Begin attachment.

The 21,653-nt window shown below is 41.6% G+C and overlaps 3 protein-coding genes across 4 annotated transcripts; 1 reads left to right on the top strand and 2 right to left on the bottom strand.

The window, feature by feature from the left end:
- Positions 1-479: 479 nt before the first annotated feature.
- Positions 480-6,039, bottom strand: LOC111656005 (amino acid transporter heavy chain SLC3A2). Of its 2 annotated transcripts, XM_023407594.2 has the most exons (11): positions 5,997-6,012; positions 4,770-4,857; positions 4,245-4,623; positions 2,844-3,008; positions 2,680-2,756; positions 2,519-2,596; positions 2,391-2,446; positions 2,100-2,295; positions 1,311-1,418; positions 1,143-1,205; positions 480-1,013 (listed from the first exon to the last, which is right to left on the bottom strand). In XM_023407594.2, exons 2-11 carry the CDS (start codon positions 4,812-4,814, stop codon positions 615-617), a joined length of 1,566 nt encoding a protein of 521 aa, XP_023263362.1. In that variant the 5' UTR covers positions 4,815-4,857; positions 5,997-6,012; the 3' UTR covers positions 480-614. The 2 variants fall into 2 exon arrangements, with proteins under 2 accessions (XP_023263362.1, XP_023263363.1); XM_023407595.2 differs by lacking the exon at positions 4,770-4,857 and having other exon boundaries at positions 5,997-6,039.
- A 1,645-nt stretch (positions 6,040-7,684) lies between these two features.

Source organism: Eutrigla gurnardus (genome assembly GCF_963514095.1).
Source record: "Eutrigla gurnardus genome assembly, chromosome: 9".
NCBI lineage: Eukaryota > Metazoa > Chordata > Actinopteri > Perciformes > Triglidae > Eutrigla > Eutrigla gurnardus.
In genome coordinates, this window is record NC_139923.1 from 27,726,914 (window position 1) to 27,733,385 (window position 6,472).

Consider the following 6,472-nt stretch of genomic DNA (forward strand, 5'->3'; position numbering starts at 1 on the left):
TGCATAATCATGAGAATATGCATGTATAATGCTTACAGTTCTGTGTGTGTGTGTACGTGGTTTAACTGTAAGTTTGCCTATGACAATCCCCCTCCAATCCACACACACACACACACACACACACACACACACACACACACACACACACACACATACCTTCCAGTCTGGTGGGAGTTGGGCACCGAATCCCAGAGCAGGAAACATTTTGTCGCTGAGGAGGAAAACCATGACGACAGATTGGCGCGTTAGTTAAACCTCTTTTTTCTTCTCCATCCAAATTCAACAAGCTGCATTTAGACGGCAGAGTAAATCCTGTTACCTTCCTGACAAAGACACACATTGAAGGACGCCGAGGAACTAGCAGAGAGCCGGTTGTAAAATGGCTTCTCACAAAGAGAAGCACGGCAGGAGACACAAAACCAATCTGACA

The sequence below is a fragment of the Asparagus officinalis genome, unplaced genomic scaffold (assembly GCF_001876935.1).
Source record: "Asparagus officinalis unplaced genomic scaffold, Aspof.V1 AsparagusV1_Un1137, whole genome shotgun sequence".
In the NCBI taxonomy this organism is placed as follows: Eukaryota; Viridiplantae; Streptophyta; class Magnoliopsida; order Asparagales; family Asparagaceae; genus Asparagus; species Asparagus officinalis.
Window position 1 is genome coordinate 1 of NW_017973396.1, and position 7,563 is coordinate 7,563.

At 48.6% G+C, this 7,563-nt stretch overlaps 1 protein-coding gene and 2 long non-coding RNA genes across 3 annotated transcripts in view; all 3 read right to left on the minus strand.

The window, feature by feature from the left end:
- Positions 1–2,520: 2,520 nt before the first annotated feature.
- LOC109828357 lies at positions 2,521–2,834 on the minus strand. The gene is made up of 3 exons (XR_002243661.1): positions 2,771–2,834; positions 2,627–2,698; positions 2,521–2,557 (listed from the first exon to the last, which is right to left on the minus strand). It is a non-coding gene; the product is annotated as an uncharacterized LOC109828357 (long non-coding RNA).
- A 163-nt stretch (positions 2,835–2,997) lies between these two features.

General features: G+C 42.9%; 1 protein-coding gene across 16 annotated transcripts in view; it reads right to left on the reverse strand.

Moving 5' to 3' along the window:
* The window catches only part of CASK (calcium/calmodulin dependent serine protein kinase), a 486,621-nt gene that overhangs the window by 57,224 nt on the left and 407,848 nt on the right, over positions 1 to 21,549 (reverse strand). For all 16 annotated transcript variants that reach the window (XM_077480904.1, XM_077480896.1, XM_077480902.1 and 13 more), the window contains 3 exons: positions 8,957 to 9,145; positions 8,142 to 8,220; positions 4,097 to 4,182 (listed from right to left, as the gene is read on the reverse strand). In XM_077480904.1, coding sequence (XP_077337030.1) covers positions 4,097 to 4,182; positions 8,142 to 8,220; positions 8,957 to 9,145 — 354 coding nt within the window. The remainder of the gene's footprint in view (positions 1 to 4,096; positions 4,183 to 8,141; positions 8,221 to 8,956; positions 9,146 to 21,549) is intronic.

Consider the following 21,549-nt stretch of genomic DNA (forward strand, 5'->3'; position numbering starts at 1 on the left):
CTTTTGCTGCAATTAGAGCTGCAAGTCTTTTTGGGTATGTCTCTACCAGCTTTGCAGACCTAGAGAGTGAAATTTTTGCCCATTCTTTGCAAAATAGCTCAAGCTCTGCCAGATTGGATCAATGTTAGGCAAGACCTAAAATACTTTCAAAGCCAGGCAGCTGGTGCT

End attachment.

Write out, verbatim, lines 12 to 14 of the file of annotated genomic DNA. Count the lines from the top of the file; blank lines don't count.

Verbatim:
The sequence below is a fragment of the Asparagus officinalis genome, unplaced genomic scaffold (assembly GCF_001876935.1).
Source record: "Asparagus officinalis unplaced genomic scaffold, Aspof.V1 AsparagusV1_Un1137, whole genome shotgun sequence".
In the NCBI taxonomy this organism is placed as follows: Eukaryota; Viridiplantae; Streptophyta; class Magnoliopsida; order Asparagales; family Asparagaceae; genus Asparagus; species Asparagus officinalis.